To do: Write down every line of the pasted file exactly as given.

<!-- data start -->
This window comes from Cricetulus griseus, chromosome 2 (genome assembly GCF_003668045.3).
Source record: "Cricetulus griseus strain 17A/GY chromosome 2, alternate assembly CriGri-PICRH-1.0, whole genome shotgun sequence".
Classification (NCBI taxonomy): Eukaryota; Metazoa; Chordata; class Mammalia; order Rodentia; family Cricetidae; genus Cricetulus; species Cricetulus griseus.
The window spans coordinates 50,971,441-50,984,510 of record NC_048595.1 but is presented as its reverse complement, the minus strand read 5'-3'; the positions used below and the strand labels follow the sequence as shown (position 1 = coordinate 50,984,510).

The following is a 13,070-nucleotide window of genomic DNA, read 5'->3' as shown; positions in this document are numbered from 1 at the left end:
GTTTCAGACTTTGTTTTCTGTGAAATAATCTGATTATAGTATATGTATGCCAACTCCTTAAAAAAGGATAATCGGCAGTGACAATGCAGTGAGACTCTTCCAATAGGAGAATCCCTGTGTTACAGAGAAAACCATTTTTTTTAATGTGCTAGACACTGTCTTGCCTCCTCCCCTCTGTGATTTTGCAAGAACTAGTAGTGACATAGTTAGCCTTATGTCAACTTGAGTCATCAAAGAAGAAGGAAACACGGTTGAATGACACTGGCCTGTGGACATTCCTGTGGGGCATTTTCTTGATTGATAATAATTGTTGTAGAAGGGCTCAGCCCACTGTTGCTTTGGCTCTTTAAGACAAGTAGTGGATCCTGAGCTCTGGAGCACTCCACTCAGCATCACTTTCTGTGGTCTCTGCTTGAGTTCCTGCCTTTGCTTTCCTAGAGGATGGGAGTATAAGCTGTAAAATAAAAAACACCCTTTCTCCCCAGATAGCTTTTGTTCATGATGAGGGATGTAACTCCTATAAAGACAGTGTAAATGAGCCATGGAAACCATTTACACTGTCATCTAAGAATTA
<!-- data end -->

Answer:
This window comes from Cricetulus griseus, chromosome 2 (genome assembly GCF_003668045.3).
Source record: "Cricetulus griseus strain 17A/GY chromosome 2, alternate assembly CriGri-PICRH-1.0, whole genome shotgun sequence".
Classification (NCBI taxonomy): Eukaryota; Metazoa; Chordata; class Mammalia; order Rodentia; family Cricetidae; genus Cricetulus; species Cricetulus griseus.
The window spans coordinates 50,971,441-50,984,510 of record NC_048595.1 but is presented as its reverse complement, the minus strand read 5'-3'; the positions used below and the strand labels follow the sequence as shown (position 1 = coordinate 50,984,510).

The following is a 13,070-nucleotide window of genomic DNA, read 5'->3' as shown; positions in this document are numbered from 1 at the left end:
GTTTCAGACTTTGTTTTCTGTGAAATAATCTGATTATAGTATATGTATGCCAACTCCTTAAAAAAGGATAATCGGCAGTGACAATGCAGTGAGACTCTTCCAATAGGAGAATCCCTGTGTTACAGAGAAAACCATTTTTTTTAATGTGCTAGACACTGTCTTGCCTCCTCCCCTCTGTGATTTTGCAAGAACTAGTAGTGACATAGTTAGCCTTATGTCAACTTGAGTCATCAAAGAAGAAGGAAACACGGTTGAATGACACTGGCCTGTGGACATTCCTGTGGGGCATTTTCTTGATTGATAATAATTGTTGTAGAAGGGCTCAGCCCACTGTTGCTTTGGCTCTTTAAGACAAGTAGTGGATCCTGAGCTCTGGAGCACTCCACTCAGCATCACTTTCTGTGGTCTCTGCTTGAGTTCCTGCCTTTGCTTTCCTAGAGGATGGGAGTATAAGCTGTAAAATAAAAAACACCCTTTCTCCCCAGATAGCTTTTGTTCATGATGAGGGATGTAACTCCTATAAAGACAGTGTAAATGAGCCATGGAAACCATTTACACTGTCATCTAAGAATTA